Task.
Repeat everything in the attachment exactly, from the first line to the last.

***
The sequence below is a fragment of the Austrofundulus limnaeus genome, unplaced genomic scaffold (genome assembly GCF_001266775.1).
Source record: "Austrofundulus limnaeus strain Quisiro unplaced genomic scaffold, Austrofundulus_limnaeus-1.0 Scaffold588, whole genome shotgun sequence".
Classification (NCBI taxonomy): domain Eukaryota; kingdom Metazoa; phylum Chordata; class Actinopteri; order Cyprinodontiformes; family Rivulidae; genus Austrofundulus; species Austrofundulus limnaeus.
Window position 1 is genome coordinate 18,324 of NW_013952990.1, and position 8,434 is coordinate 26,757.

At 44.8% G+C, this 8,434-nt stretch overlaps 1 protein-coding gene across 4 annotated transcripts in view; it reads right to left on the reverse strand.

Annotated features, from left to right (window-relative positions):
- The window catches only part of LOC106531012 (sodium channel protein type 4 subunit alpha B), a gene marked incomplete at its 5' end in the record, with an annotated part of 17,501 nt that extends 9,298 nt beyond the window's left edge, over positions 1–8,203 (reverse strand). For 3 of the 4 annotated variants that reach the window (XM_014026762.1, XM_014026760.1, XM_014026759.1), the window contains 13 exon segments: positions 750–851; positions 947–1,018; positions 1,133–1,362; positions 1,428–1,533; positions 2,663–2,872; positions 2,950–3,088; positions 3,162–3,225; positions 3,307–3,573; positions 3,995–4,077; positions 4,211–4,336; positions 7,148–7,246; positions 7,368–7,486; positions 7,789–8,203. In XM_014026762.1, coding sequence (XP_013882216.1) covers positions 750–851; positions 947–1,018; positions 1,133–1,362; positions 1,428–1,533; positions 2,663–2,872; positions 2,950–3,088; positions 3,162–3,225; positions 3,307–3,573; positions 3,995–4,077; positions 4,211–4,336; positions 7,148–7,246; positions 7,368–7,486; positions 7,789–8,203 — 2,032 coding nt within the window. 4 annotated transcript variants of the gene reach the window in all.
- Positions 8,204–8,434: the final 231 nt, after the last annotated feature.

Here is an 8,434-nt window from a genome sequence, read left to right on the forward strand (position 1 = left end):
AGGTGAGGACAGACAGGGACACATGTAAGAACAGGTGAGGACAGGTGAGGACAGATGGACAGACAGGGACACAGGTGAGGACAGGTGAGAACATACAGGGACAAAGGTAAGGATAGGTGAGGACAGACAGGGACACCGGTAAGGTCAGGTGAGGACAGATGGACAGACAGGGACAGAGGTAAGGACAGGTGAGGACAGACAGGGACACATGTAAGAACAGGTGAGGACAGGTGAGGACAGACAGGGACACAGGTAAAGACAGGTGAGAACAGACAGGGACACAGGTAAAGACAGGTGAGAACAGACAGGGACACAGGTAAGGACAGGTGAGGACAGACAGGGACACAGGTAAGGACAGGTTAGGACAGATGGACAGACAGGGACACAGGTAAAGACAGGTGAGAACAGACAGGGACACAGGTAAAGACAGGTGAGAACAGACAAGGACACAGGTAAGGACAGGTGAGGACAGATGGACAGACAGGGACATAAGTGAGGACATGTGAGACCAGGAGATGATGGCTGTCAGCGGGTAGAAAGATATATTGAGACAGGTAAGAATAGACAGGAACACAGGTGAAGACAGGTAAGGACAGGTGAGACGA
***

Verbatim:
The sequence below is a fragment of the Austrofundulus limnaeus genome, unplaced genomic scaffold (genome assembly GCF_001266775.1).
Source record: "Austrofundulus limnaeus strain Quisiro unplaced genomic scaffold, Austrofundulus_limnaeus-1.0 Scaffold588, whole genome shotgun sequence".
Classification (NCBI taxonomy): domain Eukaryota; kingdom Metazoa; phylum Chordata; class Actinopteri; order Cyprinodontiformes; family Rivulidae; genus Austrofundulus; species Austrofundulus limnaeus.
Window position 1 is genome coordinate 18,324 of NW_013952990.1, and position 8,434 is coordinate 26,757.

At 44.8% G+C, this 8,434-nt stretch overlaps 1 protein-coding gene across 4 annotated transcripts in view; it reads right to left on the reverse strand.

Annotated features, from left to right (window-relative positions):
- The window catches only part of LOC106531012 (sodium channel protein type 4 subunit alpha B), a gene marked incomplete at its 5' end in the record, with an annotated part of 17,501 nt that extends 9,298 nt beyond the window's left edge, over positions 1–8,203 (reverse strand). For 3 of the 4 annotated variants that reach the window (XM_014026762.1, XM_014026760.1, XM_014026759.1), the window contains 13 exon segments: positions 750–851; positions 947–1,018; positions 1,133–1,362; positions 1,428–1,533; positions 2,663–2,872; positions 2,950–3,088; positions 3,162–3,225; positions 3,307–3,573; positions 3,995–4,077; positions 4,211–4,336; positions 7,148–7,246; positions 7,368–7,486; positions 7,789–8,203. In XM_014026762.1, coding sequence (XP_013882216.1) covers positions 750–851; positions 947–1,018; positions 1,133–1,362; positions 1,428–1,533; positions 2,663–2,872; positions 2,950–3,088; positions 3,162–3,225; positions 3,307–3,573; positions 3,995–4,077; positions 4,211–4,336; positions 7,148–7,246; positions 7,368–7,486; positions 7,789–8,203 — 2,032 coding nt within the window. 4 annotated transcript variants of the gene reach the window in all.
- Positions 8,204–8,434: the final 231 nt, after the last annotated feature.

Here is an 8,434-nt window from a genome sequence, read left to right on the forward strand (position 1 = left end):
AGGTGAGGACAGACAGGGACACATGTAAGAACAGGTGAGGACAGGTGAGGACAGATGGACAGACAGGGACACAGGTGAGGACAGGTGAGAACATACAGGGACAAAGGTAAGGATAGGTGAGGACAGACAGGGACACCGGTAAGGTCAGGTGAGGACAGATGGACAGACAGGGACAGAGGTAAGGACAGGTGAGGACAGACAGGGACACATGTAAGAACAGGTGAGGACAGGTGAGGACAGACAGGGACACAGGTAAAGACAGGTGAGAACAGACAGGGACACAGGTAAAGACAGGTGAGAACAGACAGGGACACAGGTAAGGACAGGTGAGGACAGACAGGGACACAGGTAAGGACAGGTTAGGACAGATGGACAGACAGGGACACAGGTAAAGACAGGTGAGAACAGACAGGGACACAGGTAAAGACAGGTGAGAACAGACAAGGACACAGGTAAGGACAGGTGAGGACAGATGGACAGACAGGGACATAAGTGAGGACATGTGAGACCAGGAGATGATGGCTGTCAGCGGGTAGAAAGATATATTGAGACAGGTAAGAATAGACAGGAACACAGGTGAAGACAGGTAAGGACAGGTGAGACGA